We grow accustomed to the thought that animals are at their most active in the spring and summer, but this isn’t necessarily true for all. Indeed one of our most distinctive garden visitors, the red fox (Vulpes vulpes), is commonly seen and heard at this time of year. This is because young foxes are moving from their natal range to find their own territory. The breeding season also begins during the winter, so you’re likely to hear vocalisations resulting from territorial disputes and during mating.
After breeding has taken place, female foxes will be in search of a den to stay over the winter months. They will wait out their gestation period here, up to 58 days in some cases, and give birth to 4-6 cubs on average. These young are born completely deaf and blind and for around 2-3 weeks the mother will stay with them whilst the father brings food. However, at just four weeks the young will begin to eat more solid foods, start leaving the den and begin to change from brown to orange. It’s amazing to think that this process is all beginning right about now!
Another creature you’ll hear more of at this time of year is the tawny owl (Strix aluco). October- November is the height of activity for ‘Tawnies’, as young birds look for new territories and mature birds fight to hold on to their current patch! Quite often they will be fighting with their own siblings and even parents, as tawny owls are notorious for only moving short distances from their original nest sites.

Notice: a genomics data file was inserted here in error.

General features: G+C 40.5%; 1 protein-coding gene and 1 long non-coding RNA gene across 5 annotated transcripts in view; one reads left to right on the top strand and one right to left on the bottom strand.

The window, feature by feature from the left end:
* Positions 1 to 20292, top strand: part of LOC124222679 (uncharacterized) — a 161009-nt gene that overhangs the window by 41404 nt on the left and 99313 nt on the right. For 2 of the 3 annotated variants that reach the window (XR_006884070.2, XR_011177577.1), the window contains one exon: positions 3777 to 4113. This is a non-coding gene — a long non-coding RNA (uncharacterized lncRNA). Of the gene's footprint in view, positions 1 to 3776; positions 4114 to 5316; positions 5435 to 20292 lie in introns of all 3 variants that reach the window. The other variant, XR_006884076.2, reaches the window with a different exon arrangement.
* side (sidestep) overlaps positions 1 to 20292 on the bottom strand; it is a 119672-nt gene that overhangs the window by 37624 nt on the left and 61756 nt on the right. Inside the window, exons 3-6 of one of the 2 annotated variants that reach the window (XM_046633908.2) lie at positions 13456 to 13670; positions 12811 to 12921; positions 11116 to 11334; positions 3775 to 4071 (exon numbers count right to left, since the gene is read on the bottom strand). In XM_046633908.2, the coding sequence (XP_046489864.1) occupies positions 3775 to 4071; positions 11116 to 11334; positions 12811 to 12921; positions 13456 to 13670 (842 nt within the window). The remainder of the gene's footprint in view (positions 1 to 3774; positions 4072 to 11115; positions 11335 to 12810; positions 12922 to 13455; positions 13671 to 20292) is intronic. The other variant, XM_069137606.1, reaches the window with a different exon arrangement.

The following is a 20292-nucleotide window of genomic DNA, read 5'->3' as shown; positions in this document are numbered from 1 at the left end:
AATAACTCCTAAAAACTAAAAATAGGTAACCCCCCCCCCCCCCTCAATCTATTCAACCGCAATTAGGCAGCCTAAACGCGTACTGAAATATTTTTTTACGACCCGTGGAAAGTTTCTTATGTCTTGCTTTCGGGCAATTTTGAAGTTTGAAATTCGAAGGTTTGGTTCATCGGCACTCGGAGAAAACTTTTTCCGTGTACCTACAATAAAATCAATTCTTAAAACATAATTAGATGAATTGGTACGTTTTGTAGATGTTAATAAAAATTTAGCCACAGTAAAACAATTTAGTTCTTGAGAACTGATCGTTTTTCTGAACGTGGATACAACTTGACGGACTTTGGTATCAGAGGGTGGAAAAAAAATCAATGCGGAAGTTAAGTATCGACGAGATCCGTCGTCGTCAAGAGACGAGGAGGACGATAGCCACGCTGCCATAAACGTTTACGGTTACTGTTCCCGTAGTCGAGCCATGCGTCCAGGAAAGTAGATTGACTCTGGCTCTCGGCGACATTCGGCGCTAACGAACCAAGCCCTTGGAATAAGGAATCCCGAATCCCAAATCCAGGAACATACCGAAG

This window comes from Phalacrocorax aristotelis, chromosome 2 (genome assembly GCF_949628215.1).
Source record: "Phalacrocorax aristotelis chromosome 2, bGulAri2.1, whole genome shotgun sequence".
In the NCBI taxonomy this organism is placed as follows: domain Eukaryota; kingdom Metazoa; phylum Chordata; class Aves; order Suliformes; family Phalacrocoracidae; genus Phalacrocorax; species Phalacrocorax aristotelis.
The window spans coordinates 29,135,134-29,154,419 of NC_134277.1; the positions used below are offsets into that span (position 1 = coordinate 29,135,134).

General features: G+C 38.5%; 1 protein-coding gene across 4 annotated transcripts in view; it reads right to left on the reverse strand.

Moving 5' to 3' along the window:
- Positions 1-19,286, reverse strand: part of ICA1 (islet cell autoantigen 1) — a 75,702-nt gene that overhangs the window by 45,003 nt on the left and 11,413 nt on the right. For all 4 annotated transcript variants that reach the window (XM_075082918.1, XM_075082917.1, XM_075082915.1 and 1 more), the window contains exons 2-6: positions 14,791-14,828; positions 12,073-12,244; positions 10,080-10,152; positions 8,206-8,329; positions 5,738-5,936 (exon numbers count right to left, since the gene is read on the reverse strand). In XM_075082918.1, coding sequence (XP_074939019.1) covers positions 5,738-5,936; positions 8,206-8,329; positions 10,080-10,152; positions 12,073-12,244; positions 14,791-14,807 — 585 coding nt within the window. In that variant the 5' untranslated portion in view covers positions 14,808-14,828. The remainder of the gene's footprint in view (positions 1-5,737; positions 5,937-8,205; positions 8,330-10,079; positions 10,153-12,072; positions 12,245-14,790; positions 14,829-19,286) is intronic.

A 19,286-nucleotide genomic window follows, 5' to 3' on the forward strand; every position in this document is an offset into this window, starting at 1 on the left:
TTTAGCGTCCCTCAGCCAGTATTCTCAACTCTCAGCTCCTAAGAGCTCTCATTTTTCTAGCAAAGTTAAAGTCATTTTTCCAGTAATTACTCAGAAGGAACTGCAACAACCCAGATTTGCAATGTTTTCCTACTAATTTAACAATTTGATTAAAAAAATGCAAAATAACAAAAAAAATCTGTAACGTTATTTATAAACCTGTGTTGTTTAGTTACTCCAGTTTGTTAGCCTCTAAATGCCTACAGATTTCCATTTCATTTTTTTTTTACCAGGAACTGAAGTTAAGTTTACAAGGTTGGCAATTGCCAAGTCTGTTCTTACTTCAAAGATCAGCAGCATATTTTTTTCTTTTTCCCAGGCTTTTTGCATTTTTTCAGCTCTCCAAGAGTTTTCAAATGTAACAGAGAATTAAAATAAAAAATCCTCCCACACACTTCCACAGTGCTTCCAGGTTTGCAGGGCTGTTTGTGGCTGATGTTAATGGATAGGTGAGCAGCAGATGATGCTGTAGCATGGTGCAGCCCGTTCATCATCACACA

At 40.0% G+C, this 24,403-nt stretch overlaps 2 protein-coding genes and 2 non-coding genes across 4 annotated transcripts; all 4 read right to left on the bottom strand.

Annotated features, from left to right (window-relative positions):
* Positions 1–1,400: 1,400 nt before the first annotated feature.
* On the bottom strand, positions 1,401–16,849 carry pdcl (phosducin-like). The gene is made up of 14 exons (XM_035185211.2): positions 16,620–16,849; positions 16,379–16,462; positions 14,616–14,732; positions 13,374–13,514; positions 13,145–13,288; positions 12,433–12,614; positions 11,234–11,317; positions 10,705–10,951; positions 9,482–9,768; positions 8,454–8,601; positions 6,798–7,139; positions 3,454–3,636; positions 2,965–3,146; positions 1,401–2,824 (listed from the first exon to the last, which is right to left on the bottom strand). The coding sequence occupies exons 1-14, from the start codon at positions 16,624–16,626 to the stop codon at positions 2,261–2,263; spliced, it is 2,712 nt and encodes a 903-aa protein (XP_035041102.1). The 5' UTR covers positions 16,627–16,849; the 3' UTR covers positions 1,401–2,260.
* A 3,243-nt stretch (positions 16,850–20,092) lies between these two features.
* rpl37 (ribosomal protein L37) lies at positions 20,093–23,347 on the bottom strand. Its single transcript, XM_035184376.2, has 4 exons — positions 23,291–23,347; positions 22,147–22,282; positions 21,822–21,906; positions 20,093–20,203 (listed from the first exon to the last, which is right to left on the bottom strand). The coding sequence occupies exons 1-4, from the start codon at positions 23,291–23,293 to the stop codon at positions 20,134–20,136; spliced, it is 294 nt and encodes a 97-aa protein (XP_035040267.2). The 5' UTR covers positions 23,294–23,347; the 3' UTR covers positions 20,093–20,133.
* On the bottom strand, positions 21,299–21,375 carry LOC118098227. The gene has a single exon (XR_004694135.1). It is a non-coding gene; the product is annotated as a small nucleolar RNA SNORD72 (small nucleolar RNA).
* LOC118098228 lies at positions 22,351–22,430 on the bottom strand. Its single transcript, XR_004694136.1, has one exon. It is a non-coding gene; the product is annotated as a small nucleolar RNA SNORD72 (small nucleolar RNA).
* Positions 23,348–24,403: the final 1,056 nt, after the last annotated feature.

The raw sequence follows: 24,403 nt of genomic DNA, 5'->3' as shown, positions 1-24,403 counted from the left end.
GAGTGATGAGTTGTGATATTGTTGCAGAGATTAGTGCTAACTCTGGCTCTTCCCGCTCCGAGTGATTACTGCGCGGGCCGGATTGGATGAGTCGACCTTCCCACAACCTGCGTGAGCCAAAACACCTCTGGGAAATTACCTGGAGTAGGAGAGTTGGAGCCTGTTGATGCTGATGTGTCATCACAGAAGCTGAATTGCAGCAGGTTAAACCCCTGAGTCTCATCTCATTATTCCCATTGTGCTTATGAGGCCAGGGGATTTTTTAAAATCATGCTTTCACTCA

Finally, the Christmas favourite that we seem to only notice during the winter months – the robin (Erithacus rubecula). Unlike most songbirds the Robin maintains a territory year round, not just during the breeding season, and so they can be heard and even seen fighting during the winter. Look out for these creatures on your next walk around the reserve, or you may even be lucky enough to spot them in your garden!
Jenny Mann, Falls of Clyde Assistant Ranger
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We grow accustomed to the thought that animals are at their most active in the spring and summer, but this isn’t necessarily true for all. Indeed one of our most …